ATHENS (Reuters) - Greek Prime Minister Alexis Tsipras lightly rejigged his cabinet on Tuesday ahead of a general election next year to shore up ebbing support from a public battered by austerity from financial bailouts.
Tsipras kept Finance Minister Euclid Tsakalotos, who steered Greece’s exit from its third bailout, and Foreign Minister Nikos Kotzias, who was instrumental in brokering an accord ending years of dispute with neighbouring Macedonia over its name. Defence Minister Panos Kammenos also kept his job.
The leftist leader switched some ministers around and brought a few new faces to his cabinet including two politicians active in past Socialist administrations. He appointed Myrsini Zorba, a professor of cultural theory, as culture minister.
Interior minister Panos Skourletis, a party stalwart, became the Central Committee Secretary of Tsipras’s Syriza party, and is tasked with reversing a slump in its popularity ratings.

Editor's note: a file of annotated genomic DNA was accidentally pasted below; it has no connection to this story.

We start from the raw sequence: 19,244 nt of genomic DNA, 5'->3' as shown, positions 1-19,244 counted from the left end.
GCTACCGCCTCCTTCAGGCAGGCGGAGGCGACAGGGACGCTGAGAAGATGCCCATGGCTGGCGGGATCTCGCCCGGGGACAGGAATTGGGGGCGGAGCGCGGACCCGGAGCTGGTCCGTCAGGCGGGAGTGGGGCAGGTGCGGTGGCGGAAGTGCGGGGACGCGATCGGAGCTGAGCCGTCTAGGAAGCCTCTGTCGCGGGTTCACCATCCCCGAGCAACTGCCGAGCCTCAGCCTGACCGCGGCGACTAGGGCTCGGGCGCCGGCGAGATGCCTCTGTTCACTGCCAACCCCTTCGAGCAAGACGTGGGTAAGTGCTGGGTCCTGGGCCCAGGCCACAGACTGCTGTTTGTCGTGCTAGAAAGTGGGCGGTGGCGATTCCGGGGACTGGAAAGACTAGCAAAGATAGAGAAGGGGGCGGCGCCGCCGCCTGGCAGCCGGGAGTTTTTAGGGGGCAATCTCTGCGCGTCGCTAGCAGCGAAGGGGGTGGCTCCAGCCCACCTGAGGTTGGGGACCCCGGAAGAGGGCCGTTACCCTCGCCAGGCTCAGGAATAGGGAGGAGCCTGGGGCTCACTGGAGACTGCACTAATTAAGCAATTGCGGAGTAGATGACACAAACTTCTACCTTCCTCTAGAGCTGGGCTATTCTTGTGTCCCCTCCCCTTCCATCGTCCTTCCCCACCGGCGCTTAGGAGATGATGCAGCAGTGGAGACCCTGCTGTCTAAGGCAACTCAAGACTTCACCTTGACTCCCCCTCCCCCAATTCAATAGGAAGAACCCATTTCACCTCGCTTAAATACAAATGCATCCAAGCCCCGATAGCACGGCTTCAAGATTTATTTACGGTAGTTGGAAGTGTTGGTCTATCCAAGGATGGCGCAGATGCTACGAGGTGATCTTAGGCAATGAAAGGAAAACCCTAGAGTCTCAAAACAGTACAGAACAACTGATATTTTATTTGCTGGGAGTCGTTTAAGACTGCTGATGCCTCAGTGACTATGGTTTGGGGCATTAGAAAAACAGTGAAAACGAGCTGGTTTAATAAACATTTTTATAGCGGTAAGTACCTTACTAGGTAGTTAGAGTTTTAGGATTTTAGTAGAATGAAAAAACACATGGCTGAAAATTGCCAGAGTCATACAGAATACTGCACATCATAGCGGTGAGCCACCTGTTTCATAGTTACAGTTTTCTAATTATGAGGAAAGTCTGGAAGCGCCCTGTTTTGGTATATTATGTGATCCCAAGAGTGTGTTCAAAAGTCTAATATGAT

Skourletis was replaced by Alexis Haritsis, who previously served as alternate economy minister.
After criticism over the handling of a huge wildfire last month which killed 97 people, Tsipras moved his administrative reform minister Olga Gerovasili to the Civil Protection ministry. He gave her portfolio to former Socialist foreign minister Mariliza Xenogiannakopoulou.
Tsipras appointed the government’s general secretary Michalis Kalogirou as new justice minister and promoted alternate defence minister Fotis Kouvelis by giving him the shipping portfolio.
Tsipras told his party’s central committee on Monday evening that the changes were aimed at breathing new life into the party and the government ahead of 2019, a year of elections and fresh political challenges.
He ruled out a snap vote, saying that “the mother of all battles” would take place in the autumn of 2019, as planned, after European Parliament elections. Greece holds parliamentary elections every four years and opinion polls show the conservatives enjoying a wide lead over Syriza.
Reporting by Renee Maltezou and Michele Kambas; Editing by Richard Balmforth/Mark Heinrich